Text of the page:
It’s been a few weeks since my last update, mostly because I’ve been having such a great time that blogging has been at the back of my mind. That should serve as a forerunner for the following posts…

From Melbourne, I caught a 12-hour coach through to Sydney, where I stayed with Iain and Alice. You might remember them from such adventures as getting drunk and singing Madonna in Yangshuo and racing around the walls of Xi’an. The bus arrived an hour early, and so I was left sitting at the bus stop in Sydney until they woke up! Once they did and I got inside, I fell into their spare bed and fell asleep, possibly while making little “Vroom vroom” noises. It was a long coach trip.

Sydney has a lot to recommend it – probably. By this point I was beginning to think about saving money for the big expenses up the coast, like the Barrier Reef, and so was trying to budget hard. This wasn’t as challenging as you might think, as like any city there are plenty of free/cheap activities that kept me entertained for three or four days.

Unfortunately I was there for a week and a half, so there was a bit of repetition!
One of the first things that I did was visit the Blue Mountains in Katoomba, which despite being two hours away on the train, cost less than $3 to reach.

The scenery here is stunning. The land falls sharply away from the town; you can even look over the edge of the path and see birds flying below you – which is not for the faint-hearted. Far below is a wide valley floor, covered by forest, which stretches for miles away from the Echo Point lookout near Katoomba. 

Katoomba: where sleep walkers have been Darwinned out of existence.

Ramblers will love the Blue Mountains; it is easy to find solitary trails with views across the valley, and I spent three hours hiking here. As well as the views, the Katoomba Cascade is definitely worth a visit, as is the cable car across the valley. 

Back in Sydney I visited the Opera House (perhaps the only building that has won an award while looking like a box of Kleenex), Circular Quay and Bondi Beach.

I did Sydney’s beach walk, which goes from from Bondi in the north to Coogee in the south. It takes a couple of hours and passes four other ‘beaches’. I use inverted commas because I’m not convinced that the spit of sand at the end of Gordon’s Bay counts. 

The day that I did the walk was the second of the annual Sculpture by the Sea festival. Artists place installations between Bronte and Bondi beaches: there are several hundred, ranging from a carpet pattern painted on bare rock to intricate wire pieces that spin with the wind and a reconstruction of a coral reef using crochet. Definitely worth a visit.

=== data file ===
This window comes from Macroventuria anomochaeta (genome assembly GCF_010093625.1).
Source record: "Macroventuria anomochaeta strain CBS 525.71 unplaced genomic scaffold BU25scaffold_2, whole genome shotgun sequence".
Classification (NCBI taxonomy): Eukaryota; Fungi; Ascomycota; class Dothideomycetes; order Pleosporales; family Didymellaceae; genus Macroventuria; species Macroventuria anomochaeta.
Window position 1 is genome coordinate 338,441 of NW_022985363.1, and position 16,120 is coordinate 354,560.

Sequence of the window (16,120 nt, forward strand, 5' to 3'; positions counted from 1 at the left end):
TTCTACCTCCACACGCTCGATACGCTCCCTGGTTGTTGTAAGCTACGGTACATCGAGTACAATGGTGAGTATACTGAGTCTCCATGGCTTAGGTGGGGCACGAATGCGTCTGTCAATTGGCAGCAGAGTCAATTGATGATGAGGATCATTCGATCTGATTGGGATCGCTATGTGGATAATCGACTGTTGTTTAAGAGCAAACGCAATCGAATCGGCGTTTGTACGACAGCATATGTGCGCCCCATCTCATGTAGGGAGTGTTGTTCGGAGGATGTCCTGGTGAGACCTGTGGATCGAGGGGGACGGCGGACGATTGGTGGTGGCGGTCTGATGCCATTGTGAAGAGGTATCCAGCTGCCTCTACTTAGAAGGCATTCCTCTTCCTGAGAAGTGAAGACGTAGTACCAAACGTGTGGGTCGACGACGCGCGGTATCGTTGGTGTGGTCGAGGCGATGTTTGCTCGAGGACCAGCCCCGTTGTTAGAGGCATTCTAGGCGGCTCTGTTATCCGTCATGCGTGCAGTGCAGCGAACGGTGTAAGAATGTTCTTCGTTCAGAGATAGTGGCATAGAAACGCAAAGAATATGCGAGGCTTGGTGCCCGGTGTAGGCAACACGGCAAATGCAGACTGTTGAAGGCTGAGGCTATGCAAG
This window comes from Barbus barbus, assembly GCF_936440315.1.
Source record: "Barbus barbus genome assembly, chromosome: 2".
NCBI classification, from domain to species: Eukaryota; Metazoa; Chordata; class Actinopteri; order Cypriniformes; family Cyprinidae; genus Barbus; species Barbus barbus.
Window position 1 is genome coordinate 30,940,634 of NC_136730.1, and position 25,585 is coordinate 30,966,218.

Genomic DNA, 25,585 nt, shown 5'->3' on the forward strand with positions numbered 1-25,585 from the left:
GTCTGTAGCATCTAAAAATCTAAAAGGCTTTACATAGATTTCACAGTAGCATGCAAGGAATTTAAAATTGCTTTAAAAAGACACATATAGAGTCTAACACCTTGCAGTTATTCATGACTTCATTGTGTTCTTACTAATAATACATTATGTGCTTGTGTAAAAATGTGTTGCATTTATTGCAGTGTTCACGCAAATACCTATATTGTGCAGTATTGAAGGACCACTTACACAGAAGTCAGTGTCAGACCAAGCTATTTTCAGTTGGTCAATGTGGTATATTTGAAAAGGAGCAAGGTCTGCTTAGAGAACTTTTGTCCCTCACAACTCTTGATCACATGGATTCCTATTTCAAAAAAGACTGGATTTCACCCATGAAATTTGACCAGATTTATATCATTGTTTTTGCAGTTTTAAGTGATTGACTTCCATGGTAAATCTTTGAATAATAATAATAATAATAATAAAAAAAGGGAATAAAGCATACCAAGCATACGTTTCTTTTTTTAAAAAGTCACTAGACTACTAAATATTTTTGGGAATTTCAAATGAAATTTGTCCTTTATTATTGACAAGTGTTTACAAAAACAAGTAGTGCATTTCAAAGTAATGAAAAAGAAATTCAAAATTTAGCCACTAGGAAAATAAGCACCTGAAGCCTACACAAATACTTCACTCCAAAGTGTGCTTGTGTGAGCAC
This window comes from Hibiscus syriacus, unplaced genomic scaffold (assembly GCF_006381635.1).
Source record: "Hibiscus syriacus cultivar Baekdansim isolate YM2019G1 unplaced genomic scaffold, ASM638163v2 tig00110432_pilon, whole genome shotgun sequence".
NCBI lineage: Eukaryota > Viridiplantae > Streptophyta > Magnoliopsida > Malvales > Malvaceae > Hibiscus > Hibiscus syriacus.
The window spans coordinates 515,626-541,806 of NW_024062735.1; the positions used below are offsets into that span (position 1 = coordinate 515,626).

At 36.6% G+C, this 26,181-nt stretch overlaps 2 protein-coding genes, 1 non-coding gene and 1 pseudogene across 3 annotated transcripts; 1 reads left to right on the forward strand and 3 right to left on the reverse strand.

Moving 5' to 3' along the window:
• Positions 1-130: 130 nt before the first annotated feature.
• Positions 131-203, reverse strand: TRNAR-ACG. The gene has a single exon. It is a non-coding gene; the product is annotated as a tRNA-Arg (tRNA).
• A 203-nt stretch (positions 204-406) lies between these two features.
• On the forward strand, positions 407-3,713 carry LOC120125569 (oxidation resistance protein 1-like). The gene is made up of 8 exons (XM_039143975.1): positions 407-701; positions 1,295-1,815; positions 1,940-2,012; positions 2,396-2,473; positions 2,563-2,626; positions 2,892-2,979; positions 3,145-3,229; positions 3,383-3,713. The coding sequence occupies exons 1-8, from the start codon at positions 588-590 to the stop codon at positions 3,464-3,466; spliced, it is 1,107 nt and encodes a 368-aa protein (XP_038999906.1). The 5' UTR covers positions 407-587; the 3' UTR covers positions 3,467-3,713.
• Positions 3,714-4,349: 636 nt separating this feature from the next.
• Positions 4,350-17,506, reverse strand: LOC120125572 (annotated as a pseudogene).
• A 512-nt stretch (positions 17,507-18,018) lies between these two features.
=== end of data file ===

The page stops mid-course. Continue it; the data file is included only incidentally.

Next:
Sydney is closely tied to the ocean (as I found when I visited the Maritime Museum with Alice and Iain): the harbour is another tourist attraction, with the Harbour Bridge and Opera House, both near or over the sea, as instantly-recognisable landmarks. Considering that, I couldn’t miss the chance to do something nautical in a boat while I was in the city, which is how I found myself heading out on a whale watching cruise ($35 on Groupon). 

Pods of whales, usually humpbacks, often pass the east coast of Australia. In September and October, many of these are mothers and calves heading from their northern breeding grounds to the south. That’s what we were on the lookout for.

We found our first whale after about 15 minutes on the open ocean, but didn’t stay with it long. We broke away after it went down for a long dive, and found a mother and juvenile (like a teenager) shortly after. We stayed with these two for the rest of our time, and were treated to a real show. Young whales are usually the ones that like to show off, and the juvenile breached the surface, slapped down with its tail flukes and blew water from its spout. The mother got caught up in the excitement and copied it, which made for a great sight.

The only downside to the day was the choppiness of the ocean, which didn’t sit well with some of the passengers. In fact, it didn’t sit at all with a few of them, with one woman throwing up from the top deck and spattering the lower passengers. Good thing we were all in waterproofs.

Other places to visit in Sydney proper include the Botanical Gardens, the Writers’ Walk on Circular Quay and the 24/7 restaurant, Pancakes on the Rocks! Two of these will make you feel pretentiously snobby and the other uncomfortably full. All are within a few minutes of each other

My last two nights in the city were spent with Claire and Tom, family friends who live north of Manly. They helped me feel at home right away, although I think that was in the nature of a bribe; the last day was spent readying the house for Tom’s birthday party. Didn’t think I’d be cleaning windows on holiday! Claire, who deserves a medal for her organisation, made sure that the party was well supplied with alcohol and spit-roast meat and the little nibbles that everyone gravitates to as soon as they arrive.

The next day I was up at 5am – just two hours after most people left the party – to get a bus to my first stop on the Gold Coast, Port Macquarie.


One thought on “Sydney on a Shoestring

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